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Tuesday 19th Sep 2017

Ask anyone who drafted Brett Lawrie last year and they will likely tell you he was a disappointment. What they usually leave out of this assessment is that the player had nothing to do with the immense expectations that fantasy owners placed upon him as they jumped over each other to draft him. The Blue Jays' third baseman was one of the most over-hyped players heading into last season. I myself hyped him pretty hard last spring, but at least I told you it might not be worth chasing the upside once his draft stock rose so high. If you were one of those who got swept up in the hype, with visions of 30/30 causing you to jump him up your draft board, you know now it was a mistake. The question you have to answer for this year is are you going to let your misgivings prevent you from drafting him again.

The unfortunate fallout from the outsized expectations is that fantasy owners couldn’t properly appreciate the pretty good season the 23- year-old actually had last year. His line of .273/73/11/48/13 doesn’t look so terrible taken on its own merits. It’s only when we attach it to the price we paid on draft day that we come away totally unimpressed and underwhelmed. The power numbers in particular were a big letdown, especially since he teased us with elite pop in his 43-game debut in 2011, when he flashed a slugging percentage of .580.

There were a couple of factors that helped suppress Lawrie’s home run total in 2012, the first being the fact that he got hurt a lot last year, limiting him to just 125 games. The oblique injury he suffered in August cost him a month, and before that he had suffered from a litany of nagging injuries to his knee, back and calf to name a few. Some of these injuries were a direct result of the aggressive nature of his play at times, such as the headfirst dive into the camera-well in Yankee Stadium in July. While he battled through these minor injuries in the first half of the year, it seems like a reasonable assumption that the cumulative effect sapped a little juice from his bat at times. The mid-season back injury certainly seemed to stall the signs of life he showed in June, easily his best month in a long season.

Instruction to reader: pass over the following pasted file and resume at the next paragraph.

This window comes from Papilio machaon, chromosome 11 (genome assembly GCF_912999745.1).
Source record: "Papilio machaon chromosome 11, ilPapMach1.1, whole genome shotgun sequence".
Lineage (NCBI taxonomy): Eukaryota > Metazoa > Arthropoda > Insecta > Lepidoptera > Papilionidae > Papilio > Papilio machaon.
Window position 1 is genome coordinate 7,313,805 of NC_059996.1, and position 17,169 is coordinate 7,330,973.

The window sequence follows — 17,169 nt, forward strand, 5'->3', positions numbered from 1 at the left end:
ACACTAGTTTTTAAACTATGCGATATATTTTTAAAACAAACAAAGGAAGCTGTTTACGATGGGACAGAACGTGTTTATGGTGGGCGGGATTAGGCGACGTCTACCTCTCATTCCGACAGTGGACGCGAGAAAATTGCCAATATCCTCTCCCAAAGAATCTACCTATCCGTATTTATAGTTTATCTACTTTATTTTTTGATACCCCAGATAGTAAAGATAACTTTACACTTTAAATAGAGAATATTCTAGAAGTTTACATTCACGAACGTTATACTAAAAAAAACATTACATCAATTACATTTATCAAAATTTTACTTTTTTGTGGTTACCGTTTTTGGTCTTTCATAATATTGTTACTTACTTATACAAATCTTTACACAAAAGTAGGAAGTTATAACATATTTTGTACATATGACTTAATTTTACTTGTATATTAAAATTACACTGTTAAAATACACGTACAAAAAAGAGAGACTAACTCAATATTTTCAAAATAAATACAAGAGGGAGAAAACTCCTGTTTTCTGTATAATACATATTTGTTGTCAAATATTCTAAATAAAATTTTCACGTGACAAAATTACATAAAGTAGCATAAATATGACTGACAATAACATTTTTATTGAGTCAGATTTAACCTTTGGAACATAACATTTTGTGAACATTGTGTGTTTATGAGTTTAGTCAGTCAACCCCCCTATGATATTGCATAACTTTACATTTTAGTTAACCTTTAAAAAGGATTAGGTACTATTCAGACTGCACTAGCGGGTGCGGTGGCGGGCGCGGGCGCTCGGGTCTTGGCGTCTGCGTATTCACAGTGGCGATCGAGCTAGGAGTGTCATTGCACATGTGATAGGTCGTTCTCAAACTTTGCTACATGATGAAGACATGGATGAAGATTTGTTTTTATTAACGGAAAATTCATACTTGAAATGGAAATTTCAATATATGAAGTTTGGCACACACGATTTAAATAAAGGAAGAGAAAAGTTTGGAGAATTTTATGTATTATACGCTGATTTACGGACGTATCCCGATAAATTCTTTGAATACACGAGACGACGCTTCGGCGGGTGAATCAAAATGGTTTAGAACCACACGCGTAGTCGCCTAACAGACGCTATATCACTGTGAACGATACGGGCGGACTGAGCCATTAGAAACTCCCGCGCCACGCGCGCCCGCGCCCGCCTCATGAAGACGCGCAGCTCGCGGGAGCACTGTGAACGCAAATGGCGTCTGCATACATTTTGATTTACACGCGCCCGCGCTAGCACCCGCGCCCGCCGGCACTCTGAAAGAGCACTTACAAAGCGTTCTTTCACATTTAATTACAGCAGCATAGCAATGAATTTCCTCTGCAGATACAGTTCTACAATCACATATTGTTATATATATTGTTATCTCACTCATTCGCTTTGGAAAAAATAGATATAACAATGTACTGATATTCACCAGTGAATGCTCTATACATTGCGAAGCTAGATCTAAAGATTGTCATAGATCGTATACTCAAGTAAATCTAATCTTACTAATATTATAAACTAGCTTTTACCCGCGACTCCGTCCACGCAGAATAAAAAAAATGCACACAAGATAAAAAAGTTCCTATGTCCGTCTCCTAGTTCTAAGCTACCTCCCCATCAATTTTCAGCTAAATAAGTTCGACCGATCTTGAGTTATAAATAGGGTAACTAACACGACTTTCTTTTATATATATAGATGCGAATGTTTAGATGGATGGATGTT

But beyond the injuries, we have to look at what Lawrie did at the plate to see where he needs to improve for 2013. There has to be more to explain the power outage that saw his HR/FB rate tumble from 17 percent in 2011 to 9 percent last year. First off, he turned into a ground ball machine, with a GB rate of 50.2 percent. That is a ridiculously high number, and to compound things further, he not only hit far less fly balls than expected but he didn’t hit them as far. This will be the first area that the young infielder will need to improve if he is going to rebound this season. Despite all of last year’s struggles, there were some positives that he can build on and fantasy players can look to for optimism.

One area where Lawrie showed growth was in his ability to make contact. It was one of the areas where he actually improved his numbers from the previous year. His 83.6 percent contact rate shows that putting the bat on the ball wasn’t the issue, and at least that is something he can build on for this year. He also showed a more patient approach in the second half, especially after his return in September, when he posted his best BB percentage (10%) of any month. If he can carry that selectiveness over to this year, that will not only mean he is swinging at better pitches but it will mean he’ll be on base more often. That will hopefully lead to more stolen bases, although he needs to improve his success rate (13-21) to reach his potential here and keep the green light on.

I for one am still a believer, and as such I am once again targeting Lawrie in many of my drafts, especially if I miss out on the bigger names ahead of him. The difference, of course, is now I see him for what he is. He is still a young player with a solid track record of success in the minor leagues who is ready to take what he learned last year and apply it. Hopefully he’s learned what it takes to make it through a full season at the major league level and will return in better shape both physically and mentally, prepared to deliver on some of the promise he tantalized us with. I think the smart bet is to hope for improvement to come just from some normalization of some of the percentages mentioned above. Just be realistic this time and hope for a 20/20 season. That way you won’t be disappointed when he delivers.

Follow Ryan on Twitter @ryanpcarey

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